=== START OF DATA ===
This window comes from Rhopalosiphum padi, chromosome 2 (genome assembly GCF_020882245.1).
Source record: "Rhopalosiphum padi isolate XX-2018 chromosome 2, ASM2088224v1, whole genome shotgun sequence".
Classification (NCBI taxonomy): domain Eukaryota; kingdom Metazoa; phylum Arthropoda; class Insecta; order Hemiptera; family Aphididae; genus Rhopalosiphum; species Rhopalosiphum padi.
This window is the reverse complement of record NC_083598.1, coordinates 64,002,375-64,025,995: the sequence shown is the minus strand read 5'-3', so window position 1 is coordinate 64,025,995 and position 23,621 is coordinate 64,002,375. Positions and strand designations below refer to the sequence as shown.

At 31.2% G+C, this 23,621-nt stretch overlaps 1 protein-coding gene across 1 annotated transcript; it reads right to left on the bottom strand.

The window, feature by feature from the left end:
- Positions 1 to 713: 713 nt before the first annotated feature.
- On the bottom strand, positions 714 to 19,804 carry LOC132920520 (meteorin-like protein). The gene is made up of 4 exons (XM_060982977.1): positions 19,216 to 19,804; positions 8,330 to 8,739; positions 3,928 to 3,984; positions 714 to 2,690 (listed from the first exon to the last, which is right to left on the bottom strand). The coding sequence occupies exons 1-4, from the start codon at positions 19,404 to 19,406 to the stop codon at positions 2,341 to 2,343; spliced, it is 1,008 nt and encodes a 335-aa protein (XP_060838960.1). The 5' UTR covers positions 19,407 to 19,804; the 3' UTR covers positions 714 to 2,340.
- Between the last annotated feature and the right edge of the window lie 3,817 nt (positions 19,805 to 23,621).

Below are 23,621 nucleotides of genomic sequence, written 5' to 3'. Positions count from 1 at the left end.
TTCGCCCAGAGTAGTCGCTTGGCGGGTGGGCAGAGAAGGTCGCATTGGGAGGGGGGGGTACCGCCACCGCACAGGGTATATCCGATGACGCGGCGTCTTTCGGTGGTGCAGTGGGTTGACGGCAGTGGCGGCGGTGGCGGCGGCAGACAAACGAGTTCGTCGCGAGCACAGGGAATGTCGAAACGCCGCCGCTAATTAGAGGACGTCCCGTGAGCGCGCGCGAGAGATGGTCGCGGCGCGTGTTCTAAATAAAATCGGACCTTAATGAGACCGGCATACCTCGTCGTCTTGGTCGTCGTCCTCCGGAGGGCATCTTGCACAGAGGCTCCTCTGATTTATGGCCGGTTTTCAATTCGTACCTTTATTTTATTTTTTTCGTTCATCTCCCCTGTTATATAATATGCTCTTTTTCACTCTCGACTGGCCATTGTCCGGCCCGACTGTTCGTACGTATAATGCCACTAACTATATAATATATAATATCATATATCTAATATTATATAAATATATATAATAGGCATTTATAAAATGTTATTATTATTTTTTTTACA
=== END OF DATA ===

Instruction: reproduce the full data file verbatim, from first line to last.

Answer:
This window comes from Rhopalosiphum padi, chromosome 2 (genome assembly GCF_020882245.1).
Source record: "Rhopalosiphum padi isolate XX-2018 chromosome 2, ASM2088224v1, whole genome shotgun sequence".
Classification (NCBI taxonomy): domain Eukaryota; kingdom Metazoa; phylum Arthropoda; class Insecta; order Hemiptera; family Aphididae; genus Rhopalosiphum; species Rhopalosiphum padi.
This window is the reverse complement of record NC_083598.1, coordinates 64,002,375-64,025,995: the sequence shown is the minus strand read 5'-3', so window position 1 is coordinate 64,025,995 and position 23,621 is coordinate 64,002,375. Positions and strand designations below refer to the sequence as shown.

At 31.2% G+C, this 23,621-nt stretch overlaps 1 protein-coding gene across 1 annotated transcript; it reads right to left on the bottom strand.

The window, feature by feature from the left end:
- Positions 1 to 713: 713 nt before the first annotated feature.
- On the bottom strand, positions 714 to 19,804 carry LOC132920520 (meteorin-like protein). The gene is made up of 4 exons (XM_060982977.1): positions 19,216 to 19,804; positions 8,330 to 8,739; positions 3,928 to 3,984; positions 714 to 2,690 (listed from the first exon to the last, which is right to left on the bottom strand). The coding sequence occupies exons 1-4, from the start codon at positions 19,404 to 19,406 to the stop codon at positions 2,341 to 2,343; spliced, it is 1,008 nt and encodes a 335-aa protein (XP_060838960.1). The 5' UTR covers positions 19,407 to 19,804; the 3' UTR covers positions 714 to 2,340.
- Between the last annotated feature and the right edge of the window lie 3,817 nt (positions 19,805 to 23,621).

Below are 23,621 nucleotides of genomic sequence, written 5' to 3'. Positions count from 1 at the left end.
TTCGCCCAGAGTAGTCGCTTGGCGGGTGGGCAGAGAAGGTCGCATTGGGAGGGGGGGGTACCGCCACCGCACAGGGTATATCCGATGACGCGGCGTCTTTCGGTGGTGCAGTGGGTTGACGGCAGTGGCGGCGGTGGCGGCGGCAGACAAACGAGTTCGTCGCGAGCACAGGGAATGTCGAAACGCCGCCGCTAATTAGAGGACGTCCCGTGAGCGCGCGCGAGAGATGGTCGCGGCGCGTGTTCTAAATAAAATCGGACCTTAATGAGACCGGCATACCTCGTCGTCTTGGTCGTCGTCCTCCGGAGGGCATCTTGCACAGAGGCTCCTCTGATTTATGGCCGGTTTTCAATTCGTACCTTTATTTTATTTTTTTCGTTCATCTCCCCTGTTATATAATATGCTCTTTTTCACTCTCGACTGGCCATTGTCCGGCCCGACTGTTCGTACGTATAATGCCACTAACTATATAATATATAATATCATATATCTAATATTATATAAATATATATAATAGGCATTTATAAAATGTTATTATTATTTTTTTTACA